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How to Guard Against Lice This School Year

University of Nebraska Cooperative Extension in Lancaster County
NEW YORK (CBS/AP) Lice are every parent's worst nightmare. Just reading this is probably making you itch to check your child's head for the creatures.

Though insecticidal louse shampoos or cream rinse products are available over-the-counter, many parents want to take the pro-active stance and make sure an infestation doesn't occur.

But how can you stop lice from invading?

In Nebraska, health officials are urging parents to start checking their young children for head lice on a weekly basis, now that school has started.

State medical entomologist, Dr. Annette Bredthauer, says head lice are common among elementary school students because young pupils have a lot of physical contact with their classmates.

An estimated six million to 12 million cases of head lice infestation occur each year in the United States in children ages 3 to 11, according to the federal Centers for Disease Control and Prevention.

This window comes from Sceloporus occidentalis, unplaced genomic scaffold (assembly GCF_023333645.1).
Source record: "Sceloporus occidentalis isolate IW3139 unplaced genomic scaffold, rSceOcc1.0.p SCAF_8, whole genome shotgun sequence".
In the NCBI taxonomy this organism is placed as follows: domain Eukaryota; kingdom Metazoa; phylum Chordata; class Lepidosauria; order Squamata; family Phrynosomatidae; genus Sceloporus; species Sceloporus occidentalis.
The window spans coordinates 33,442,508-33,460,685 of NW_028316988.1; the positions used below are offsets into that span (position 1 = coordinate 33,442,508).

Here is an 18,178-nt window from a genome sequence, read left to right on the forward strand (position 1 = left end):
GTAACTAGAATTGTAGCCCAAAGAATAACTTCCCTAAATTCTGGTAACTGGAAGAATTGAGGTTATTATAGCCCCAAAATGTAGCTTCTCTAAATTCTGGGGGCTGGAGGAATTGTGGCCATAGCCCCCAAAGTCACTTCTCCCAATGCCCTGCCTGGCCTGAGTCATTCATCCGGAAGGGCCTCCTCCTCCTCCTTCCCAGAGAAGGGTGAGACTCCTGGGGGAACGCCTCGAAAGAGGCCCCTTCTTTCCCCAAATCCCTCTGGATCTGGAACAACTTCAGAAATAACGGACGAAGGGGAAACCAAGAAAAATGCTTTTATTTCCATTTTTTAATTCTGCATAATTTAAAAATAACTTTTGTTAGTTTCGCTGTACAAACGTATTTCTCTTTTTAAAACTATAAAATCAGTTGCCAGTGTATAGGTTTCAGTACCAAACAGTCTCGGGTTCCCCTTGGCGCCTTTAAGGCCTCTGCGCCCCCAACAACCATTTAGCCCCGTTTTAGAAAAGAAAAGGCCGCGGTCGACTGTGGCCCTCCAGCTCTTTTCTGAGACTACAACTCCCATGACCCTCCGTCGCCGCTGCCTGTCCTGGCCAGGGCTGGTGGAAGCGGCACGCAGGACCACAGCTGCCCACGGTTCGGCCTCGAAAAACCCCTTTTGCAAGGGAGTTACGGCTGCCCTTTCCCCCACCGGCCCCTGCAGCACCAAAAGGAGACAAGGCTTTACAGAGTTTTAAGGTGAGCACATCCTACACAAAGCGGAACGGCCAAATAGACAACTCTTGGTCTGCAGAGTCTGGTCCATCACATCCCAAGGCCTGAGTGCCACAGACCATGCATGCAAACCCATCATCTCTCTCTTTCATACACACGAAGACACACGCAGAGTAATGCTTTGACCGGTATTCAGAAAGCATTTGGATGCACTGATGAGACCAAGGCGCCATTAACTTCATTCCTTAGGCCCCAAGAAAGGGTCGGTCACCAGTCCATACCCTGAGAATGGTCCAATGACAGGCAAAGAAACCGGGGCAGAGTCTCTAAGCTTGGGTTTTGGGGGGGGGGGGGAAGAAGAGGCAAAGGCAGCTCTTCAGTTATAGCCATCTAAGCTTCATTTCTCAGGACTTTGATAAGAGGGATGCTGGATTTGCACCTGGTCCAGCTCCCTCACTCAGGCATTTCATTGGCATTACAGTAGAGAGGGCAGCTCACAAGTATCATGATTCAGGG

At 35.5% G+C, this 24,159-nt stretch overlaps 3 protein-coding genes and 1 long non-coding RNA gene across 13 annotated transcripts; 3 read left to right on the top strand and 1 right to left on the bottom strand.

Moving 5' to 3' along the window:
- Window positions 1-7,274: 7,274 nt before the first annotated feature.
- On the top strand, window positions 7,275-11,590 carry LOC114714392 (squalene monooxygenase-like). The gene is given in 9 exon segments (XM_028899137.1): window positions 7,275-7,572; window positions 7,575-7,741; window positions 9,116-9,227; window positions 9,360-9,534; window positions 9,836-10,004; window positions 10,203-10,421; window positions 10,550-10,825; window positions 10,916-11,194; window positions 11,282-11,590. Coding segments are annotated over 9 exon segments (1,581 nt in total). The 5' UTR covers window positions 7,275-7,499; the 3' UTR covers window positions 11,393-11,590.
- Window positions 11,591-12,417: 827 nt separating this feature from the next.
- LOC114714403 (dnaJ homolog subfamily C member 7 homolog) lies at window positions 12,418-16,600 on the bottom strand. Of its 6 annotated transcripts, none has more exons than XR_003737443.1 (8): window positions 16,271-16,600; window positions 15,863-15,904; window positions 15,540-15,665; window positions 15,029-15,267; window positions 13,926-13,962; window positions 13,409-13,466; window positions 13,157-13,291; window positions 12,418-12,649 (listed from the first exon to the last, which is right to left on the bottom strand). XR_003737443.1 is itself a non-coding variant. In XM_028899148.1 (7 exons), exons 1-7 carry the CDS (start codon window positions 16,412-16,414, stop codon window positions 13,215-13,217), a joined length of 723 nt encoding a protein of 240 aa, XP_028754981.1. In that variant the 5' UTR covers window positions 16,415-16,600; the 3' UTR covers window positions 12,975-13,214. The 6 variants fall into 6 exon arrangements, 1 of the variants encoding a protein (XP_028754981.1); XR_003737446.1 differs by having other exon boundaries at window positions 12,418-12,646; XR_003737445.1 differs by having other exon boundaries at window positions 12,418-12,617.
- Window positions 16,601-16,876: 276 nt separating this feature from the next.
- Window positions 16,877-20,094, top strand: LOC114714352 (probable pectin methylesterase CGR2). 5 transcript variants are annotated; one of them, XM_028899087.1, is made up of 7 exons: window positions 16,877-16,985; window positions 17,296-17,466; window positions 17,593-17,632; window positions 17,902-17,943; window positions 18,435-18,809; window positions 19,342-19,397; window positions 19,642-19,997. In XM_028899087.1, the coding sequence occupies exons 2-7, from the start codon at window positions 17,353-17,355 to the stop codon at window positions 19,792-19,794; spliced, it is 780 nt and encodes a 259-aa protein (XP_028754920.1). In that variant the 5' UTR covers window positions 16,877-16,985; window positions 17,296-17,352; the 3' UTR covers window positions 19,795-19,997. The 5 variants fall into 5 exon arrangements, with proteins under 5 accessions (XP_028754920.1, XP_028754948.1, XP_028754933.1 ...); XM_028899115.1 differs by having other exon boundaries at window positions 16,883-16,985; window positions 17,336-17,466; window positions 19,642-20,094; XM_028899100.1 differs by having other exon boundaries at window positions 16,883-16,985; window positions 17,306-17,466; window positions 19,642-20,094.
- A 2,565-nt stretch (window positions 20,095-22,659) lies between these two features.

Lice are reddish-brown wingless insects. Their eggs, or nits, are grayish-white, always oval-shaped and are attached at an angle to the side of the hair shaft.

So what can a parent do if lice are spotted?

On "The Early Show", Dr. Daniel Rauch, a pediatrician from New York University Langone Medical Center, said lice can be smothered.

One solution? Mayonnaise!

"The benefit of this," Rauch says, is that "it does work. The downside is it's not particularly appetizing and has to stay on the head for probably two, three, or four hours. This is tough to do if you have a little child at home, and that's where some of the other products are much more beneficial -- something like Lice M.D., which has to be applied for 10 minutes, and then you can start combing effectively.

"Then, some people believe in just conditioning the hair, very vigorously and effectively under hot water and then again, what's most important or equally as important as the product you use is -- combing effectively."

Olive oil left on for at least two hours can also do the trick, Rauch said.

He added that the perceived resistance may simply be a matter of treatments not being applied properly -- not leaving them on long enough, or combing thoroughly enough.

For more information on lice, go to WebMD's lice information page here.

Have you had issues with lice and your child? How did you get the lice out? Let us know if you have any helpful tips or tricks to make these pests disappear!